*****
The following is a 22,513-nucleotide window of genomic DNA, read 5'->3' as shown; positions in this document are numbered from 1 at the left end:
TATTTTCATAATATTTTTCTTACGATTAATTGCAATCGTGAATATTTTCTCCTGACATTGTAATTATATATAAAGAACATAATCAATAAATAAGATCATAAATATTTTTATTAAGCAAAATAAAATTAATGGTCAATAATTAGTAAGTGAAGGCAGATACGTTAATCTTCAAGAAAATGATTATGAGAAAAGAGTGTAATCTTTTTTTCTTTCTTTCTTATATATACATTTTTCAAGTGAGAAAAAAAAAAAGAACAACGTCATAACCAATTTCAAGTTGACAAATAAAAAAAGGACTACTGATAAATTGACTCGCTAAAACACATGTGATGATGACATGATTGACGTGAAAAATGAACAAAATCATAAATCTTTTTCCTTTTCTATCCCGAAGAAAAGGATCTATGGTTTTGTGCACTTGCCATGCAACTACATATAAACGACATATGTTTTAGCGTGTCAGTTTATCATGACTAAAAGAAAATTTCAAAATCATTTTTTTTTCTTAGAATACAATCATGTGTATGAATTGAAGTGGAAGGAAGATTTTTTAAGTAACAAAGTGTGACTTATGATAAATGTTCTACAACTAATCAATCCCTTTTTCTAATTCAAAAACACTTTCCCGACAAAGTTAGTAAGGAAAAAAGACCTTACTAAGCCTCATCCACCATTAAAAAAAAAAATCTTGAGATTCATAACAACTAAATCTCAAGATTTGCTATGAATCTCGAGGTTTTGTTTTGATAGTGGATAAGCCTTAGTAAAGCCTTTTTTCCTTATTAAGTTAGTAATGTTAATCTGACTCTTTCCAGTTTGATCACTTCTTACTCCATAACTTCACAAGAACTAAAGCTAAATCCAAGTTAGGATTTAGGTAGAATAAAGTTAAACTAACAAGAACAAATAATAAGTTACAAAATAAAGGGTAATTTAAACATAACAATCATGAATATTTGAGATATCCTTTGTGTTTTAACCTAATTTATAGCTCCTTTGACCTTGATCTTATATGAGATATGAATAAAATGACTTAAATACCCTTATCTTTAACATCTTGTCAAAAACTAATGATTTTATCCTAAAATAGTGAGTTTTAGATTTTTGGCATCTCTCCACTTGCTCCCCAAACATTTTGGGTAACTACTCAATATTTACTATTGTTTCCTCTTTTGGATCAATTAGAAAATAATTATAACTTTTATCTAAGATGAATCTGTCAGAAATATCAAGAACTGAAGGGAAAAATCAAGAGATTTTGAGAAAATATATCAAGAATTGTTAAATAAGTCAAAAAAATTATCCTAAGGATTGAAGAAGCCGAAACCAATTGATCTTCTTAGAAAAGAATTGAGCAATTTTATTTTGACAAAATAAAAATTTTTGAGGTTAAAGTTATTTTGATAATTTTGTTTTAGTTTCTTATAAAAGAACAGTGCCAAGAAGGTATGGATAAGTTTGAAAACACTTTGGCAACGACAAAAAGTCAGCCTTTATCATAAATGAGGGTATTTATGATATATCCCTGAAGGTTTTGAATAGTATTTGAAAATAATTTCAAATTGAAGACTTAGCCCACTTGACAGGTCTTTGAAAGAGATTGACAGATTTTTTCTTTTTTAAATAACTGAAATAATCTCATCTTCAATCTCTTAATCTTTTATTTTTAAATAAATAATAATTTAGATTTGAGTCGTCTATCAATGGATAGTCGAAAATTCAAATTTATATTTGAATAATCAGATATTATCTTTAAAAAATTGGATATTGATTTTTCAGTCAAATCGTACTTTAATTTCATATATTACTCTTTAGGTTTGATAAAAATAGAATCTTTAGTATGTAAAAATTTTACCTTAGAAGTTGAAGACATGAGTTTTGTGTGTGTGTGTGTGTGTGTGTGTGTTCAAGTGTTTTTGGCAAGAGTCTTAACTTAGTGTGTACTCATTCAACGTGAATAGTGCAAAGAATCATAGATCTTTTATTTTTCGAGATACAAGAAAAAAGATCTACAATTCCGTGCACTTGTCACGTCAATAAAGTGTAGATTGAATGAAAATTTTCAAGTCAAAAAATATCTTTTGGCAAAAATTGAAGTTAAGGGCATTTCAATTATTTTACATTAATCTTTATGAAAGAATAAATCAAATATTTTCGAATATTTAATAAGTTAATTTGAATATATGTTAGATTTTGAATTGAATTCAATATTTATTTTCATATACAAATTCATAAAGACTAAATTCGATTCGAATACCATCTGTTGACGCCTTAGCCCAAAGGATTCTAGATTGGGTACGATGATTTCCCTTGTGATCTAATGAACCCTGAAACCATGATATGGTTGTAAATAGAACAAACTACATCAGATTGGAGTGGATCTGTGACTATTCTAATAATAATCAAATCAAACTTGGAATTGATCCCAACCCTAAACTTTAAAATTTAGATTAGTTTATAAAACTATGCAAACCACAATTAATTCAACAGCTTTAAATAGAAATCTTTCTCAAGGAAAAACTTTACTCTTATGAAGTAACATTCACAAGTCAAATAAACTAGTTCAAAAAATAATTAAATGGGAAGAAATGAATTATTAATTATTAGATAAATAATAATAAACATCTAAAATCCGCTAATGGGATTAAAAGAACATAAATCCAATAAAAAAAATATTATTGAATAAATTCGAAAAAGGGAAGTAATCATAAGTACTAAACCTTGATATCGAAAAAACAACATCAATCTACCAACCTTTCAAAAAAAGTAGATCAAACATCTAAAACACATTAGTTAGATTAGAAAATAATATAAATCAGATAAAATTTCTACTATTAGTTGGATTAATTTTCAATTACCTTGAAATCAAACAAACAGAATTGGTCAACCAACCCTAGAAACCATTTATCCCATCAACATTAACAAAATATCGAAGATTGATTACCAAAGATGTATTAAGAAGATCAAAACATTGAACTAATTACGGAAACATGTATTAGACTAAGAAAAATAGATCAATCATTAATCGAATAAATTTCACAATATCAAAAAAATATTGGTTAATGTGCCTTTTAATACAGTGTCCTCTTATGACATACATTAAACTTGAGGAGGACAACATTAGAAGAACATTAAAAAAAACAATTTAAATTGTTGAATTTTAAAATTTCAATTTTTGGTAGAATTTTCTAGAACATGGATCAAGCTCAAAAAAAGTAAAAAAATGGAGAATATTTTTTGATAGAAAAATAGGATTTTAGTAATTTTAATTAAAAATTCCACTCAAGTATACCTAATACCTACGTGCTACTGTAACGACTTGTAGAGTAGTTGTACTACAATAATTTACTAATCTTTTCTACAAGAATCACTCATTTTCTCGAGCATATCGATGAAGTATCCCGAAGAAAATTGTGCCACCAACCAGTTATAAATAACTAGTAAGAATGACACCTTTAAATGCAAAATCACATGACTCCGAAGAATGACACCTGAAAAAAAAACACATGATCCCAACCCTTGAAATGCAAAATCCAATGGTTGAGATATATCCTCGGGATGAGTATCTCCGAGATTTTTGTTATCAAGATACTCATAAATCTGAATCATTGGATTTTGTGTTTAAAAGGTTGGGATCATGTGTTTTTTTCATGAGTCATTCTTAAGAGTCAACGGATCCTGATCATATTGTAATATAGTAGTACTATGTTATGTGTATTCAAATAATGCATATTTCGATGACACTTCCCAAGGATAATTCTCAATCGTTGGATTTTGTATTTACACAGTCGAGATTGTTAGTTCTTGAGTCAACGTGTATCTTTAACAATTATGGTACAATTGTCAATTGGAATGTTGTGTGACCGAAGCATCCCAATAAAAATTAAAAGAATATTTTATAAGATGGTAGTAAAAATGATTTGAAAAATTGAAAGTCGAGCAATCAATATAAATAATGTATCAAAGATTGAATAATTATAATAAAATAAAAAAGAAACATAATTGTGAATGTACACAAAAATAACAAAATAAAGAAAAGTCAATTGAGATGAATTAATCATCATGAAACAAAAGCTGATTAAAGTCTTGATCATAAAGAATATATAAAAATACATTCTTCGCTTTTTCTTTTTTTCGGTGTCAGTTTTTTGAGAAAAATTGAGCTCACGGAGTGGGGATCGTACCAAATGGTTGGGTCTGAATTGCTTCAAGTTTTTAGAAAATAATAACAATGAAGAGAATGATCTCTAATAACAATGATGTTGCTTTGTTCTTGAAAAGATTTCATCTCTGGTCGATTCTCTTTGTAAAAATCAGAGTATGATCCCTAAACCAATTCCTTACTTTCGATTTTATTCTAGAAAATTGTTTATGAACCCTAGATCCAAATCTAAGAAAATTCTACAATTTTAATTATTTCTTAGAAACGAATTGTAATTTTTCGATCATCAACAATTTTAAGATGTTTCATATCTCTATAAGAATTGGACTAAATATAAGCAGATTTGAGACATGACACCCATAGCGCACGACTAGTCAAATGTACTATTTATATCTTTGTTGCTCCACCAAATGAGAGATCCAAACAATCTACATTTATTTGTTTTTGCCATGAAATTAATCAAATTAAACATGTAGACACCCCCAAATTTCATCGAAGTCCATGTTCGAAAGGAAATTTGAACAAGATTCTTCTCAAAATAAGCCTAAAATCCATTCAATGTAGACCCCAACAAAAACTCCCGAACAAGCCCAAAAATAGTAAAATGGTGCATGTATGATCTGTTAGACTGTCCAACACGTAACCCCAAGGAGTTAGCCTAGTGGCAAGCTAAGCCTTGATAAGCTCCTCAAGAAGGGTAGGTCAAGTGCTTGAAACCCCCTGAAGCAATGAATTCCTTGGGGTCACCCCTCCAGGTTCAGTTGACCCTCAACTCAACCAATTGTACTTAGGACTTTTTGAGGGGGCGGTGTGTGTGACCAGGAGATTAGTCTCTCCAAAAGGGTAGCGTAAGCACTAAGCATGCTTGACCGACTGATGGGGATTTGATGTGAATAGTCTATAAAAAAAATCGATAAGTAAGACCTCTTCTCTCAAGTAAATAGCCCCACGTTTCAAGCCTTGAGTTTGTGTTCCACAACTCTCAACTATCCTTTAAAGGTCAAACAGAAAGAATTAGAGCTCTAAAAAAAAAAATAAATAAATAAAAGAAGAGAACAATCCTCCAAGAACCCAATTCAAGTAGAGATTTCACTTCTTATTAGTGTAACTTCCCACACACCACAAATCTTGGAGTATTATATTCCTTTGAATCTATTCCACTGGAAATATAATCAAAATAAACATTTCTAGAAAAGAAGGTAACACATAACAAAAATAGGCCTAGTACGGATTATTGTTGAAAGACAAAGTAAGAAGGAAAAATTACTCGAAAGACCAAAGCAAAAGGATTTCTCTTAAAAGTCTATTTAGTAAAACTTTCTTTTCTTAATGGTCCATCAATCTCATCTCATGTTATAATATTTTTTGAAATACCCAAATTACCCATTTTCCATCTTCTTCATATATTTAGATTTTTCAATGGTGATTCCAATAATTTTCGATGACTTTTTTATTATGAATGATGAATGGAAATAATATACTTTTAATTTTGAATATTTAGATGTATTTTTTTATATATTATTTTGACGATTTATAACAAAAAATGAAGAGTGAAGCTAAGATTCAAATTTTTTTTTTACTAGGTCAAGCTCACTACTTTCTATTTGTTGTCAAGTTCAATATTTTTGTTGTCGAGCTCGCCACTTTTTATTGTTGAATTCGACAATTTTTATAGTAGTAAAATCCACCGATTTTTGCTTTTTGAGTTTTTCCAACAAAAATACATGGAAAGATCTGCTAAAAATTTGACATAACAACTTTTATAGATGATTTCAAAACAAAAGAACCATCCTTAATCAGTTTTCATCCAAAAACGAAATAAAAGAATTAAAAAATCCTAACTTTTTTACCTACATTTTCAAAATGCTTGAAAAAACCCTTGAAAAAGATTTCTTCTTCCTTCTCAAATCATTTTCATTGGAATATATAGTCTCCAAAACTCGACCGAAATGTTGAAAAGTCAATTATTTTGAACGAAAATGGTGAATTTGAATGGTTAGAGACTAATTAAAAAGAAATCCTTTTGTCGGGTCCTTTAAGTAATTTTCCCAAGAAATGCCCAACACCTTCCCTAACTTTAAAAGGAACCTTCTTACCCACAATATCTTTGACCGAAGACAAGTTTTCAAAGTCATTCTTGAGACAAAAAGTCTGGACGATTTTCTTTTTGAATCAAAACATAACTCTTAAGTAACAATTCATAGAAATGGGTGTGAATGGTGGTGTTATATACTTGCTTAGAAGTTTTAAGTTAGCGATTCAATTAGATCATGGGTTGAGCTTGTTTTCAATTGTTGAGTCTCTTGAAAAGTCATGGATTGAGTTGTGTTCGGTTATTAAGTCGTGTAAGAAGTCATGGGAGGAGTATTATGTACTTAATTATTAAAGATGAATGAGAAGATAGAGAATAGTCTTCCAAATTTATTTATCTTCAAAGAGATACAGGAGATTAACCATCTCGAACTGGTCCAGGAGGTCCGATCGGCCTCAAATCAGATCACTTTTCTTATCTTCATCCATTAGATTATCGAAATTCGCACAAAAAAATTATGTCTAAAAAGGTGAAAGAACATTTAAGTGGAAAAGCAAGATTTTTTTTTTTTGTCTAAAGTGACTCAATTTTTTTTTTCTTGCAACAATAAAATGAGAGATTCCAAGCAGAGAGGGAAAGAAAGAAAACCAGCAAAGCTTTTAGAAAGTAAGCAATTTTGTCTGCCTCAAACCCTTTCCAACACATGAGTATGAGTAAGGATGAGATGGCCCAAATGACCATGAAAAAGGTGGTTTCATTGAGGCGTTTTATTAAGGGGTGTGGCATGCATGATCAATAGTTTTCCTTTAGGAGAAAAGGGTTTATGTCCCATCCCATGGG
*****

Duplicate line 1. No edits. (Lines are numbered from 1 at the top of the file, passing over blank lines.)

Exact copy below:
The following is a 22,513-nucleotide window of genomic DNA, read 5'->3' as shown; positions in this document are numbered from 1 at the left end: